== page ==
An esophageal perforation is a hole in the esophagus allowing the esophagus’ contents to collect within the surrounding chest area. This injury can cause lead to death, making surgery imperative within 24 hours of the perforation occurring. A vast majority of all esophageal perforations are caused by negligent medical treatment. Legally speaking, actions incurred by the patient can contribute to the negligence, for example: ingesting something toxic, ingesting foreign bodies, or chronic and violent vomiting. It is also possible for these perforations to occur for medical reasons such as tumors or ulcers stemming from acid reflex.
Esophageal Perforation Caused by Medical Negligence
Unless a patient has somehow caused a perforation or the damage came about due to an unusual medical condition, it is likely that medical negligence was the reason for the esophageal perforation. Quite often these injuries can occur during various medical procedures, such as an esophagoscopy in which a thin, lighted tube is used to examine the esophagus.
Proving Medical Negligence
Before a person can prove that their perforated esophagus was the result of medical negligence, they have to provide the following burden of proof:
- It must be shown that the doctor-patient relationship was established and that the doctor owed the patient care. A doctor-patient relationship does exist throughout any type of medical treatment of medical evaluation. However, if the incident occurred outside a hospital setting and during a medical emergency, this relationship does not apply.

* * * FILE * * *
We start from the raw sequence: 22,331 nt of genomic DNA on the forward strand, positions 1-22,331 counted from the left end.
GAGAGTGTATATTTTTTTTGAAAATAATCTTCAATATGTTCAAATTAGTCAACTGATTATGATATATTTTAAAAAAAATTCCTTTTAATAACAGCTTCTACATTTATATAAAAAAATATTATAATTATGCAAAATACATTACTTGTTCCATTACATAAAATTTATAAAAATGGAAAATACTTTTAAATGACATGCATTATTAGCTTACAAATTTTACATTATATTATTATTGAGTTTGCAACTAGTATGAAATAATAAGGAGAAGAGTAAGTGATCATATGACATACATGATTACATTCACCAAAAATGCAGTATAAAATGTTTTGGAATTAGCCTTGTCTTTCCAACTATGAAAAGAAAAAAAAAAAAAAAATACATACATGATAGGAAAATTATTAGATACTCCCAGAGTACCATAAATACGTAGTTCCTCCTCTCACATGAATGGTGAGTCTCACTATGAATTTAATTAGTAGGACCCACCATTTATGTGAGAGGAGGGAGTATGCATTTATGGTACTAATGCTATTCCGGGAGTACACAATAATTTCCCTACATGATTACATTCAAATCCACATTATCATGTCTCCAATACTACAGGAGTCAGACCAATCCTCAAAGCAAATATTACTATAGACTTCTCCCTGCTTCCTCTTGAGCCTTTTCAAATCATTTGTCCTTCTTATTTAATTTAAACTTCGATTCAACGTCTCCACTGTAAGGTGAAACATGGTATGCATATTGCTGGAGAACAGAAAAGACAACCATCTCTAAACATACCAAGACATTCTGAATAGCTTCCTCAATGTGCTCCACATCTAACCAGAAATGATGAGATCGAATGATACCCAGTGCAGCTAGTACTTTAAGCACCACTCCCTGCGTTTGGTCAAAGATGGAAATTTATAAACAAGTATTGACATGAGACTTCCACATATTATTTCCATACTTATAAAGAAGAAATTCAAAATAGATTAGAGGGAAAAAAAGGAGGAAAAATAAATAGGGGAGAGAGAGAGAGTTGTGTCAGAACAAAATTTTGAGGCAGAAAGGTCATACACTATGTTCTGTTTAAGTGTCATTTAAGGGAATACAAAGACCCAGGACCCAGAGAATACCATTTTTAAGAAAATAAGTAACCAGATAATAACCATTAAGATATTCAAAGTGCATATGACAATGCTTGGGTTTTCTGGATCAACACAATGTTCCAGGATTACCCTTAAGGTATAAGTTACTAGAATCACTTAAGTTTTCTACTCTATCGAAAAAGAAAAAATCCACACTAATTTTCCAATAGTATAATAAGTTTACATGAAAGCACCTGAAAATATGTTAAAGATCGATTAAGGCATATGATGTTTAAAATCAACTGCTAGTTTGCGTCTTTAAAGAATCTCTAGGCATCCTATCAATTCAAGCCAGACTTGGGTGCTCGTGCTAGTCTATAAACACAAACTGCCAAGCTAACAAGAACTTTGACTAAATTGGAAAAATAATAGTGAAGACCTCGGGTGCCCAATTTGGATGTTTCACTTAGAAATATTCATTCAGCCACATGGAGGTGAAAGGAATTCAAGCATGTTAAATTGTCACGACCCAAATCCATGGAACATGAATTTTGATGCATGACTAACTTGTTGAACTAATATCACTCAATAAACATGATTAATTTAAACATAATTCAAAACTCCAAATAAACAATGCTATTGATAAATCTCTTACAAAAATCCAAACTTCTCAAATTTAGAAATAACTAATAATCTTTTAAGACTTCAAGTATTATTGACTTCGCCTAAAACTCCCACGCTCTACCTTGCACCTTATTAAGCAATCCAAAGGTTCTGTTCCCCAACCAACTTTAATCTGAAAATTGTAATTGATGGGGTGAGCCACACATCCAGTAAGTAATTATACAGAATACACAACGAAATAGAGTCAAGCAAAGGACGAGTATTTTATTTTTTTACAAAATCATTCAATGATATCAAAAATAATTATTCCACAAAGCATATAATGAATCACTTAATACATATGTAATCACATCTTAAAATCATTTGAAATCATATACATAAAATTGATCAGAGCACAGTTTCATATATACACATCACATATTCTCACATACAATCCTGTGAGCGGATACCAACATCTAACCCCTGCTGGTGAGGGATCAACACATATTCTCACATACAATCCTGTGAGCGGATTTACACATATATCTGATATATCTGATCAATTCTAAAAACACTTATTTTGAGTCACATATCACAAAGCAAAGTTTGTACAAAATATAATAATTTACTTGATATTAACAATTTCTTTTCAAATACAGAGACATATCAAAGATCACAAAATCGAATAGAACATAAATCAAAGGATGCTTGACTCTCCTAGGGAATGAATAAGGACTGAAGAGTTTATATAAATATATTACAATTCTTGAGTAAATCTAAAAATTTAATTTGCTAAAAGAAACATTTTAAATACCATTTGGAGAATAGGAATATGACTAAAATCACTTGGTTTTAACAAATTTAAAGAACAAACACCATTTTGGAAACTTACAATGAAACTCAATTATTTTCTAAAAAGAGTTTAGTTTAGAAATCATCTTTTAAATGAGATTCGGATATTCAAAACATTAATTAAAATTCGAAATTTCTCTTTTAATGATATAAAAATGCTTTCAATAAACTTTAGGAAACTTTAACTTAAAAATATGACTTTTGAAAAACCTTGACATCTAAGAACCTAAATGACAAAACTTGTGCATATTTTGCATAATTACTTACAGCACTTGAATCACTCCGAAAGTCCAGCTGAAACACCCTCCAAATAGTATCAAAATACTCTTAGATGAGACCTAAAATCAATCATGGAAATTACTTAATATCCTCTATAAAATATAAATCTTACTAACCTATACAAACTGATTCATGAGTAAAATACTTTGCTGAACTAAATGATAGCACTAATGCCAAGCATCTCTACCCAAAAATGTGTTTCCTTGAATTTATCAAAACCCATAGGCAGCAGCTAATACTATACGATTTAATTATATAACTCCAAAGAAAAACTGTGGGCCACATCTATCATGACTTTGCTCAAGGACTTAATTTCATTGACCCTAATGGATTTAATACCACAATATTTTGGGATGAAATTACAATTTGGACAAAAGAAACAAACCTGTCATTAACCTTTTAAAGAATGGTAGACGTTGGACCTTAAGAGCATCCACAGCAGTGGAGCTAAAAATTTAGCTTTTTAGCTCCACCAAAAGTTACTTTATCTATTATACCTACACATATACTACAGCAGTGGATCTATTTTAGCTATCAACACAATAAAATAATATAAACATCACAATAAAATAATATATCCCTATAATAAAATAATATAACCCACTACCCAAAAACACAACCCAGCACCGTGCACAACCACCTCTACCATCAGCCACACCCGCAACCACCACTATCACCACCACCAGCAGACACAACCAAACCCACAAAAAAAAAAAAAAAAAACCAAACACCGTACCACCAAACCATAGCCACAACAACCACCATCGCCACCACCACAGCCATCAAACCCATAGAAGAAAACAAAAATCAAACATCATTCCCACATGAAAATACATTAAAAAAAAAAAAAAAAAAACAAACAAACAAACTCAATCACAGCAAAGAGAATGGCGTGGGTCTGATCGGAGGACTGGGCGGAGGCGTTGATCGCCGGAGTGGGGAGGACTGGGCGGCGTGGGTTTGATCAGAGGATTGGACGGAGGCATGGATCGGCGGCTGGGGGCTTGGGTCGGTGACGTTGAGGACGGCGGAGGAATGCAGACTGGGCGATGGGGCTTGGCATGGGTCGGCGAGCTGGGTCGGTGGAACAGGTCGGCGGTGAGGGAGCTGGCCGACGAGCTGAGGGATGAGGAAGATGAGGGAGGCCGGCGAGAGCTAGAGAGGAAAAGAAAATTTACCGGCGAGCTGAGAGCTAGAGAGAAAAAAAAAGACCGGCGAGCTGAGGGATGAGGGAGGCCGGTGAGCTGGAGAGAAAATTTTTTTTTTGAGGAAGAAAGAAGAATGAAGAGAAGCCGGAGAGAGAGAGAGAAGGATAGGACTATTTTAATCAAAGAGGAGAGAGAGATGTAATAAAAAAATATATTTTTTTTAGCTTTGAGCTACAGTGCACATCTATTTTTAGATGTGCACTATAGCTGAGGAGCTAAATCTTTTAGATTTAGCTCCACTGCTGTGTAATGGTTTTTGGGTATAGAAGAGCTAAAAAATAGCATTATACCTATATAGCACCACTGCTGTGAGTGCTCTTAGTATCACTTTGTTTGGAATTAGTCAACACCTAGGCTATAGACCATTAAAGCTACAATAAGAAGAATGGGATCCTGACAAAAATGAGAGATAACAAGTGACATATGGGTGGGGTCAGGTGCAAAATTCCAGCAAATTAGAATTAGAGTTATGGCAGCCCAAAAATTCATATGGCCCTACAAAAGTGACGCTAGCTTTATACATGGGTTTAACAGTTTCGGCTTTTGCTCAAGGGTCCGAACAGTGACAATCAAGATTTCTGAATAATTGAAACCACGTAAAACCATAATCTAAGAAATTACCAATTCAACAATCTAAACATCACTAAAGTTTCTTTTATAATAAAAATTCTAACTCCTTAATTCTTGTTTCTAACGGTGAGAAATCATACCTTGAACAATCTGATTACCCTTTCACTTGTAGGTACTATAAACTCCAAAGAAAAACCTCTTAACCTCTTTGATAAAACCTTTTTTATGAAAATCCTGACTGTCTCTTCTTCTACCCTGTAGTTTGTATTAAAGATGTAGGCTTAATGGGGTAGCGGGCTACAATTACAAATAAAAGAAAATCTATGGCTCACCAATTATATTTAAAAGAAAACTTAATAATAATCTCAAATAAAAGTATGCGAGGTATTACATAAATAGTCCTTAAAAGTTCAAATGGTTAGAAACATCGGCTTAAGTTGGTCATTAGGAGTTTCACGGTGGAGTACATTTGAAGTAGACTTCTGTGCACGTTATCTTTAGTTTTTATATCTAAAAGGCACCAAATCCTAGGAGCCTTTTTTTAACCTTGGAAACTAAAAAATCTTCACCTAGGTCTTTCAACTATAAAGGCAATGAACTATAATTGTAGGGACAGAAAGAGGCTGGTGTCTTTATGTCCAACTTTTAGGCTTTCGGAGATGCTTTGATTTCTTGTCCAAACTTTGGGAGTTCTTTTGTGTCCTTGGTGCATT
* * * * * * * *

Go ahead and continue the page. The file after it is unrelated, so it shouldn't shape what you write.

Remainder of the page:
- It must be proven that the treatment was a violation of the duty of care owed to the patient by the doctor. This means that the patient has to show that the care provided by the doctor was not up to the acceptable standards expected in any medical situation, and that treatment was declared to negligent.
- The patient has to show that there were damages as a result of the negligence and that the damages were a direct cause of that negligence. If there were no damages, then it cannot be proven that there was medical negligence.
- The patient has to be specific about what type of damages occurred, including both monetary and non-monetary.
Professional Legal Assistance
A patient cannot expect to prove all of these points regarding the medical negligence without help. The assistance of an experienced attorney and a medical expert witness working together to build a feasible claim is the best way to prove that a patient has a viable case. A patient who has suffered an esophageal perforation should contact a medical malpractice attorney following either the incident itself or subsequent treatment occurs.
Additional Frequently Asked Questions
- Can You File a Medical Malpractice Lawsuit if a Hospital Visit Makes You Sicker?
- How Would a Doctor Testify Against Another Doctor in a Malpractice Lawsuit?
- Do Most Medical Malpractice Cases Go to Trial?
- Who’s to Blame for Wrong-Site Surgery?
- Do Statute of Limitations Apply If Symptoms Were Present Immediately but Got Worse Recently?